DeSERANNO News

Vol. 3, Issue 7December 2011

FINANCIAL ARTICLES

Avoiding Holiday Internet Scams

For Internet scammers and phishers and con artists, the holidays are an excellent chance to take advantage of the general feeling of good will in order to separate some folks from their cash or personal information. McAfee, the computer security company, lists several holiday scams to avoid:

  • Charity phishing. This is the time of year when many folks feel charitable, and scammers tap into this with fake emails that appear to be from real charities but actually link to fake websites that take your money and run.

  • Holiday e-cards. These scammers say someone has sent you a holiday e-card but you have to click on an attachment to see the card. When you click on the attachment, the link automatically puts malware on your computer.

  • Email banking. You get an email that looks like it is from your bank, asking you to provide financial information such as your account number, password, etc. The email might warn that your account will be closed if you don’t comply. But if you provide that information, the scammers can use it to raid your account.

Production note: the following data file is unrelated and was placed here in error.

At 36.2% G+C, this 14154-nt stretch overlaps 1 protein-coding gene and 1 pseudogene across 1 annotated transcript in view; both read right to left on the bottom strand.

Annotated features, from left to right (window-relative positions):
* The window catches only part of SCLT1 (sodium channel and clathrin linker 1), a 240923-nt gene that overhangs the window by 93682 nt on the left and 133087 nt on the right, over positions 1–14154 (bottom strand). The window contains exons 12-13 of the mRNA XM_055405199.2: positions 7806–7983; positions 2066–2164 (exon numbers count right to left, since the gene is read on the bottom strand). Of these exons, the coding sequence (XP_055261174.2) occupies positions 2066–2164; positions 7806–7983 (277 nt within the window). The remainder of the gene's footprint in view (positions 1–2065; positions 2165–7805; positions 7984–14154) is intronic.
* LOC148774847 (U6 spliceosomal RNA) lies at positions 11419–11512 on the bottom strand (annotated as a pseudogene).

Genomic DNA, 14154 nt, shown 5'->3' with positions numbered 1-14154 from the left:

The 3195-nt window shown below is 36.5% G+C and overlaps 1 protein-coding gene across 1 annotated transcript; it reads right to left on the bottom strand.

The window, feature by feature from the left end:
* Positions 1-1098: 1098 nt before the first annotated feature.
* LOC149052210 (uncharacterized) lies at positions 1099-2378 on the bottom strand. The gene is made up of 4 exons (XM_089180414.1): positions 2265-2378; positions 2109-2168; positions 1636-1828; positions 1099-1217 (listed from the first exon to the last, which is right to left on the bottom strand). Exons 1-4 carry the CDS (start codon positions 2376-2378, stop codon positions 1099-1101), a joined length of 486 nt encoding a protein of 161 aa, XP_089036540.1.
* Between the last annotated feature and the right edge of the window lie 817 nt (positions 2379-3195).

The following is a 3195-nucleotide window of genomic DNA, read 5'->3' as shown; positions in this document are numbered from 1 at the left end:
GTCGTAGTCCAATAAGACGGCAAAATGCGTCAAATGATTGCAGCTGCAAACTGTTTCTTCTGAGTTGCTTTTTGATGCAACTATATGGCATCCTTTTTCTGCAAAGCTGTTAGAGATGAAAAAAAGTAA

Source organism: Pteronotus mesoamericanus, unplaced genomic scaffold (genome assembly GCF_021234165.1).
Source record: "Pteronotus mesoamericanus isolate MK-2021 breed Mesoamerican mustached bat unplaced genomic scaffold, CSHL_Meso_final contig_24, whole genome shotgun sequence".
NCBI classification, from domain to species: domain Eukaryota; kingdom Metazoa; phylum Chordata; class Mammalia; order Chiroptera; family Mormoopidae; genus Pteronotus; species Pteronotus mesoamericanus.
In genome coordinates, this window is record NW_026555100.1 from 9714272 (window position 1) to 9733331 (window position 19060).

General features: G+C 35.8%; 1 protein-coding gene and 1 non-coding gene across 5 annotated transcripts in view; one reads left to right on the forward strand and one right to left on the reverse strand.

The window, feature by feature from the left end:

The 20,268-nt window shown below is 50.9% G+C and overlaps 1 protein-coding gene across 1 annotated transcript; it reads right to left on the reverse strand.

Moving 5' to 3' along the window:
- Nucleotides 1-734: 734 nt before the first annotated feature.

• Fake invoice. These scammers take advantage of the fact that many people shop online during the holidays. In this scam, you get an email that looks like it is from a shipper such as FedEx or UPS or from the U.S. Customs Service. The email contains a fake invoice or delivery notification, and asks you to provide credit card information or open a Customs form. Then the scammers steal your credit card information or use the Customs form to infect your computer with malware.

  • Friend request. You get a message that seems to be from a popular social networking site saying you have a new friend request and, filled with the spirit of the season, you click on the link -– which then infects your computer with malware including software that can record your keystrokes and steal your passwords.

  • Seasonal software. You might be tempted to download a free Santa screensaver or other holiday software. But beware: You could actually be downloading malware or spyware.

    Photo: morgueFile.com